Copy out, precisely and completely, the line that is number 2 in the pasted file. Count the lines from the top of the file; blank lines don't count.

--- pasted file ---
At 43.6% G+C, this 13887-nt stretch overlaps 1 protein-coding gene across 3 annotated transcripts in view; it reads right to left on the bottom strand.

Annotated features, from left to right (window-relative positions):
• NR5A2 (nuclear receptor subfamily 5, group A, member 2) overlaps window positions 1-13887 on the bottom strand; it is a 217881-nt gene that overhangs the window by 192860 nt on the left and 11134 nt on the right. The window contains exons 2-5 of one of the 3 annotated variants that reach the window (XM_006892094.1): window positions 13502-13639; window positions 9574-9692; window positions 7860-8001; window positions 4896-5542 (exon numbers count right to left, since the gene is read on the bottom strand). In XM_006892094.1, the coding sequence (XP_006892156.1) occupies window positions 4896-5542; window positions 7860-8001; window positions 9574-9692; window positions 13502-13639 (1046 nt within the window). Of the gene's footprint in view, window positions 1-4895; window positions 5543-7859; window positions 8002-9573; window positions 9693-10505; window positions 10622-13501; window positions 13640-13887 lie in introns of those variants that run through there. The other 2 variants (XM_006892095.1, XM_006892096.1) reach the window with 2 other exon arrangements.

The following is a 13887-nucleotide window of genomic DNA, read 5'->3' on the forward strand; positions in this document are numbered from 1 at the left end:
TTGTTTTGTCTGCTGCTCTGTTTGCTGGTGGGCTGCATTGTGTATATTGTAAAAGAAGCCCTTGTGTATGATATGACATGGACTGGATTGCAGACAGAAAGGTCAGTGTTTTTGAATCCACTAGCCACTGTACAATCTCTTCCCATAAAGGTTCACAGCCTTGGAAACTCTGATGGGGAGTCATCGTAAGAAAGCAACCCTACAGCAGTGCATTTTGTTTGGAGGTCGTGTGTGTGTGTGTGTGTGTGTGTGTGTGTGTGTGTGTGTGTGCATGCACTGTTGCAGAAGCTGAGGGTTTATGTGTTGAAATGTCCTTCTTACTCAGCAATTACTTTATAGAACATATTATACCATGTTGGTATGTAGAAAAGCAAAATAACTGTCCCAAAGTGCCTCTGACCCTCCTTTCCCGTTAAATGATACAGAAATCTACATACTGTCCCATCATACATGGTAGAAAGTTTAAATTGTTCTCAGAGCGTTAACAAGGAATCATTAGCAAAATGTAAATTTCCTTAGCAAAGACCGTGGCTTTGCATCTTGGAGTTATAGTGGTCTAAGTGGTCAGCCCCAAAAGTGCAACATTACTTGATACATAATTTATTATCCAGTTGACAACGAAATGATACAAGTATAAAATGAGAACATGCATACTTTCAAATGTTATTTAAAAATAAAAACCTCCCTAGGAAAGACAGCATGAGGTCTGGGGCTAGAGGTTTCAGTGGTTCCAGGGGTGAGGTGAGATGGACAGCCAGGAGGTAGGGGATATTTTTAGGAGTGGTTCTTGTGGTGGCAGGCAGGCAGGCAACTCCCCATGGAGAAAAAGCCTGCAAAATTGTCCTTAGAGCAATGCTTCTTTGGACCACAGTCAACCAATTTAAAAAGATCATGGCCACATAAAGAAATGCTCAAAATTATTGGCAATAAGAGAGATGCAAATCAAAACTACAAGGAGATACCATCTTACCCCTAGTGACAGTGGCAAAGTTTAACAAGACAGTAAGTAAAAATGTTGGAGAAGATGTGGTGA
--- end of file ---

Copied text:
Annotated features, from left to right (window-relative positions):